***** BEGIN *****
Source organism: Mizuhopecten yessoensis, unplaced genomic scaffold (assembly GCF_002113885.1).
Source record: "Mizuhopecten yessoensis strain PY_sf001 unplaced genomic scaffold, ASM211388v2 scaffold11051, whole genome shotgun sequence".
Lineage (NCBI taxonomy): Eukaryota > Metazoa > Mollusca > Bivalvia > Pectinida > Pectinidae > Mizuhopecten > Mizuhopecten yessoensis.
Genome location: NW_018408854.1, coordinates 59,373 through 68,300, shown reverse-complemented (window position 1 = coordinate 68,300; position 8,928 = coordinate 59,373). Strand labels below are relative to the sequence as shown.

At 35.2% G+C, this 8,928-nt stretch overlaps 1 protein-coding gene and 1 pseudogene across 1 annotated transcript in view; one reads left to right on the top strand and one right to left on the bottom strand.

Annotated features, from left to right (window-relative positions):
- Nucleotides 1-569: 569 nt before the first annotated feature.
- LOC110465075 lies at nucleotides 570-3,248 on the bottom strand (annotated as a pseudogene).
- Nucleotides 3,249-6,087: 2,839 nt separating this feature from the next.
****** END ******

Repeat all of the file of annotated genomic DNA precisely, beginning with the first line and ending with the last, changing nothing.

Source organism: Mizuhopecten yessoensis, unplaced genomic scaffold (assembly GCF_002113885.1).
Source record: "Mizuhopecten yessoensis strain PY_sf001 unplaced genomic scaffold, ASM211388v2 scaffold11051, whole genome shotgun sequence".
Lineage (NCBI taxonomy): Eukaryota > Metazoa > Mollusca > Bivalvia > Pectinida > Pectinidae > Mizuhopecten > Mizuhopecten yessoensis.
Genome location: NW_018408854.1, coordinates 59,373 through 68,300, shown reverse-complemented (window position 1 = coordinate 68,300; position 8,928 = coordinate 59,373). Strand labels below are relative to the sequence as shown.

At 35.2% G+C, this 8,928-nt stretch overlaps 1 protein-coding gene and 1 pseudogene across 1 annotated transcript in view; one reads left to right on the top strand and one right to left on the bottom strand.

Annotated features, from left to right (window-relative positions):
- Nucleotides 1-569: 569 nt before the first annotated feature.
- LOC110465075 lies at nucleotides 570-3,248 on the bottom strand (annotated as a pseudogene).
- Nucleotides 3,249-6,087: 2,839 nt separating this feature from the next.